By David A. Harris

original link:

As the world marks the 80th anniversary of the outbreak of World War II, when German forces invaded Poland on September 1, 1939, is the history still relevant? Does it have contemporary meaning? Or is it destined to fade away, as the wartime generation of soldiers, eyewitnesses, and survivors reaches the twilight of their lives?

There are, I believe, five enduring lessons of this defining period in modern history.

First, a failure of imagination can be catastrophic.

That’s precisely what happened to many Western leaders during the fateful years from Adolf Hitler’s ascension to power in 1933 until 1939. They consistently, and shamefully, underestimated the true nature of the Third Reich. They ignored the repeated warnings, convinced themselves that the regime would follow a moderate course, and tried to go about business as usual.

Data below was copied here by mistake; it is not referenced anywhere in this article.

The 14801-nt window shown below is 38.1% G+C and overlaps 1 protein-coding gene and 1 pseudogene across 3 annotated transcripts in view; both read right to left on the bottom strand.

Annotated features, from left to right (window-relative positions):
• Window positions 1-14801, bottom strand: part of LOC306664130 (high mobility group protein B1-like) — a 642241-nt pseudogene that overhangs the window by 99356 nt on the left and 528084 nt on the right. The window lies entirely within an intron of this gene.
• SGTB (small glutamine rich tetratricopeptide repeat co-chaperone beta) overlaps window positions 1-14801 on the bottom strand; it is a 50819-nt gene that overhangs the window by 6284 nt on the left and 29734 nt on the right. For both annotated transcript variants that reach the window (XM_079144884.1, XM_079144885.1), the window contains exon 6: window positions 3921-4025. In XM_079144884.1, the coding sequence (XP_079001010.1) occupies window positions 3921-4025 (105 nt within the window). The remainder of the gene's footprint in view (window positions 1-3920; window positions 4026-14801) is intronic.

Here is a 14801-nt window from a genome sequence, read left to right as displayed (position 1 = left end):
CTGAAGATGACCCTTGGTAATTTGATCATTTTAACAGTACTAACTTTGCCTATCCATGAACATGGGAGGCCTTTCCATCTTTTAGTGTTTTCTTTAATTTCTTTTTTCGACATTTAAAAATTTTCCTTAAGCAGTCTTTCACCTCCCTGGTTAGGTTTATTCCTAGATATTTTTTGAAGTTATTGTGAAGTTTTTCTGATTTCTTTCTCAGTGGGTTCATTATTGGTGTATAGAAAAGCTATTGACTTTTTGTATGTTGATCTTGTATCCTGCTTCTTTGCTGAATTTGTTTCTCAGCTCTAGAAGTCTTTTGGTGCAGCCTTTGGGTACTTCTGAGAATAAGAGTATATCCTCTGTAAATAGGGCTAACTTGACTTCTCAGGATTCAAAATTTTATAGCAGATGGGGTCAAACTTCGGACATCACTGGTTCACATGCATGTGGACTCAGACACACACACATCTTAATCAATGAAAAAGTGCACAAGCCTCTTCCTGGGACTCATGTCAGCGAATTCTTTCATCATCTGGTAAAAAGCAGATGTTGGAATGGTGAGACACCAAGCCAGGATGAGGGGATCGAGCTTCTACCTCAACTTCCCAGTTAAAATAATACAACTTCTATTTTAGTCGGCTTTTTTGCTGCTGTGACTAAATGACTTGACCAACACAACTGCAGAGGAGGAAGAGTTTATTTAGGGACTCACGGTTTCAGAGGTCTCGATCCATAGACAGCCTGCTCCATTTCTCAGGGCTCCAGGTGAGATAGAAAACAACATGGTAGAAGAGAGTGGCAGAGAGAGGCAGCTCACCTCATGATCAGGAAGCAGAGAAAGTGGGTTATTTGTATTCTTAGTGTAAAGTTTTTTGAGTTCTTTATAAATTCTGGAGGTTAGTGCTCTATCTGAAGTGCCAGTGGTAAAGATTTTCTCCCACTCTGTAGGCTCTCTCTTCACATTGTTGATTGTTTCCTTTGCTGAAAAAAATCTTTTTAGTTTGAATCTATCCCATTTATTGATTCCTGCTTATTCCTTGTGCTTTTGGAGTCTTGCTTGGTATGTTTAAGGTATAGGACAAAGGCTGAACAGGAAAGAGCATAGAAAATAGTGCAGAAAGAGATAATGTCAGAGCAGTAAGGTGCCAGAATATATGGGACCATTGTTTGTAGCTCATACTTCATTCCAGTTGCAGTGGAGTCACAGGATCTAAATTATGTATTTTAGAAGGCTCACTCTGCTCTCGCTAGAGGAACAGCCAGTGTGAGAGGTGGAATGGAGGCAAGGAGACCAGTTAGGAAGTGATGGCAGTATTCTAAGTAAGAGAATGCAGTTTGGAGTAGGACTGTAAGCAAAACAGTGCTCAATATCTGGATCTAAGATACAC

American Secretary of State Cordell Hull said as early as April 1933: “Mistreatment of Jews in Germany may be considered virtually eliminated.” Former British Prime Minister David Lloyd George observed, in 1936, that “Germany has no desire to attack any country in Europe…” And George Fielding Eliot, an American military specialist, declared as late as May 1939: “The chances of Germany making a quick job of overwhelming Poland are not good.”